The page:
An elbow dislocation occurs when the bones of the forearm (the radius and ulna) move out of place compared with the bone of the arm (the humerus). The elbow joint, formed where these three bones meet, becomes dislocated, or out of joint.
Specific, serious injuries that can accompany elbow dislocation include breaking of the bones (fractures), injuries to the arteries in the arm (the vessels carrying blood to the hand), and injuries to the nerves that run through the elbow area, impairing movement and feeling in the arm and hand.
The doctor will examine the arm. He will check for tenderness, swelling, and deformity. He will evaluate the skin and circulation to the arm. Pulses at the wrist will be checked. If the artery is injured at the time of dislocation, the hand will be cool to touch and may have a white or purple hue. This is caused by the lack of warm blood reaching the hand. X-rays are the best way to confirm that the elbow is dislocated. If bone detail is difficult to identify on an X-ray, a computed tomography (CT) scan may be done. If it is important to evaluate the ligaments, a magnetic resonance image (MRI) can be helpful.
Simple elbow dislocations are treated by keeping the elbow immobile in a splint or sling for two to three weeks, followed by early motion exercises. If the elbow is kept immobile for a long time, the ability to move the elbow fully (range of motion) may be affected. Physical therapy can be helpful during this period of recovery. In a complex elbow dislocation, surgery may be necessary to restore bone alignment and repair ligaments. It can be difficult to realign a complex elbow dislocation and to keep the joint in line. After surgery, the elbow may be protected with an external hinge. This device protects the elbow from dislocating again. If blood vessel or nerve injuries are associated with the elbow dislocation, additional surgery may be needed to repair the blood vessels and nerves and repair bone and ligament injuries.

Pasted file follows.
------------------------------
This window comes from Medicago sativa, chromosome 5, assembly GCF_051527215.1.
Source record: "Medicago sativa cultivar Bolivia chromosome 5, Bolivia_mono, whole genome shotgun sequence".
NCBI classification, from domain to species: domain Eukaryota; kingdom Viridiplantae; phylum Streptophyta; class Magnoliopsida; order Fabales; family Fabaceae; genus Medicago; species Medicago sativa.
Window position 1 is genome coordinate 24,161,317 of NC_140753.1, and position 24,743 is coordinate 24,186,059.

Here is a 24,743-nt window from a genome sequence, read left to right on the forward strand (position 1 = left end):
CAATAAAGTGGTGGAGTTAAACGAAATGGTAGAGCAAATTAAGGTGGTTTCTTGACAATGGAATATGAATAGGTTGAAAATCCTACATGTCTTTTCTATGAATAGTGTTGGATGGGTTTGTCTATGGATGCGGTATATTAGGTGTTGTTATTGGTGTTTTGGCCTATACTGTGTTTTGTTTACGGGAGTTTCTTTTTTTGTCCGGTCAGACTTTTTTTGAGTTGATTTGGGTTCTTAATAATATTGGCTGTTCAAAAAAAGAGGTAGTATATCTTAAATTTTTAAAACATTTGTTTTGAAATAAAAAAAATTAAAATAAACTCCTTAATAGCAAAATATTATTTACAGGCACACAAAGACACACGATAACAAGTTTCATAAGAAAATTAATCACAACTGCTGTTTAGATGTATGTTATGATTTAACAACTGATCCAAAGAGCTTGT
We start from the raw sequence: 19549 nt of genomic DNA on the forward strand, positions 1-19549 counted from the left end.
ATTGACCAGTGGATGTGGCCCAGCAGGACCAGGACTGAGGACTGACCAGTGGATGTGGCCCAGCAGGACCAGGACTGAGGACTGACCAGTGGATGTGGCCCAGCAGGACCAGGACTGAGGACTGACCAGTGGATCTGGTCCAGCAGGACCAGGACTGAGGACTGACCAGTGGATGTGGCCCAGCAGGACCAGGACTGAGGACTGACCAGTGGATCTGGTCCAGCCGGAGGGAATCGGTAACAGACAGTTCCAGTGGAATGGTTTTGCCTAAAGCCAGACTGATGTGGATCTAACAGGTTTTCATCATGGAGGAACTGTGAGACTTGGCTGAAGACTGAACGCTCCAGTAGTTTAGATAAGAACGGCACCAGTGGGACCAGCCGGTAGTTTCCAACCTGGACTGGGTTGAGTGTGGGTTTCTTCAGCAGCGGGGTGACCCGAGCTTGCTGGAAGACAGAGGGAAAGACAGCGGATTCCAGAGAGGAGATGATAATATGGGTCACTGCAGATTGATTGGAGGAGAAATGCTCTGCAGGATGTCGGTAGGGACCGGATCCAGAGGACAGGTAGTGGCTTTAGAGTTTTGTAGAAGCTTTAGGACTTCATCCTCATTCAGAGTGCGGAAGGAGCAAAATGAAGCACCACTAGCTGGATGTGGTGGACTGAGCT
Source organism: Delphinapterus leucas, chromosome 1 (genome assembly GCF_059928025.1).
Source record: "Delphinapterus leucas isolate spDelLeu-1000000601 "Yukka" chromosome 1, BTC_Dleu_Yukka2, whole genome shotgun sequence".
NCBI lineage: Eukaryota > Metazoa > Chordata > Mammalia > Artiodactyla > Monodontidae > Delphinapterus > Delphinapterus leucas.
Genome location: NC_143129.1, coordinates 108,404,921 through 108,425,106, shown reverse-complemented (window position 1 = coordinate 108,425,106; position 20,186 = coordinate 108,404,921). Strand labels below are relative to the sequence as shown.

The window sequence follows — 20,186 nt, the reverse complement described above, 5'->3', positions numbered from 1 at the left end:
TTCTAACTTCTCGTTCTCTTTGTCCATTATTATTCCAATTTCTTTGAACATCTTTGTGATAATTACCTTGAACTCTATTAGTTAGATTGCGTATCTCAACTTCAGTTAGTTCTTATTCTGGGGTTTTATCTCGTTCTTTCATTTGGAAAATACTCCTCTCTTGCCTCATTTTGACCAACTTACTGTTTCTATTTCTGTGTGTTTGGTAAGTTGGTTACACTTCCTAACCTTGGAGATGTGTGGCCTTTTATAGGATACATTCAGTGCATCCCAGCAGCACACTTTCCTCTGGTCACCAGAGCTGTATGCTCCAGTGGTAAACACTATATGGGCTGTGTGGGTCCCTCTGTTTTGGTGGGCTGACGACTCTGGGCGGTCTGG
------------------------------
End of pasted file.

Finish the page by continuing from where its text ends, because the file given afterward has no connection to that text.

The prevalence of posterior dislocation was 1.1 per 100,000 population per year, with peaks in male patients between twenty and forty-nine years old, and in the elderly patients over seventy years old. Most dislocations (67%) were produced by a traumatic accident, with most of the remainder produced by seizures. Twenty patients (twenty-three shoulders) developed recurrent instability. On survival analysis, 17.7% (95% confidence interval, 10.8% to 24.6%) of the shoulders developed recurrent instability within the first year. On multivariable analysis, an age of less than forty years, dislocation during a seizure, and a large reverse Hill-Sachs lesion (>1.5 cm3) were predictive of recurrent instability. Small persistent functional deficits were detected with the WOSI and DASH at two years.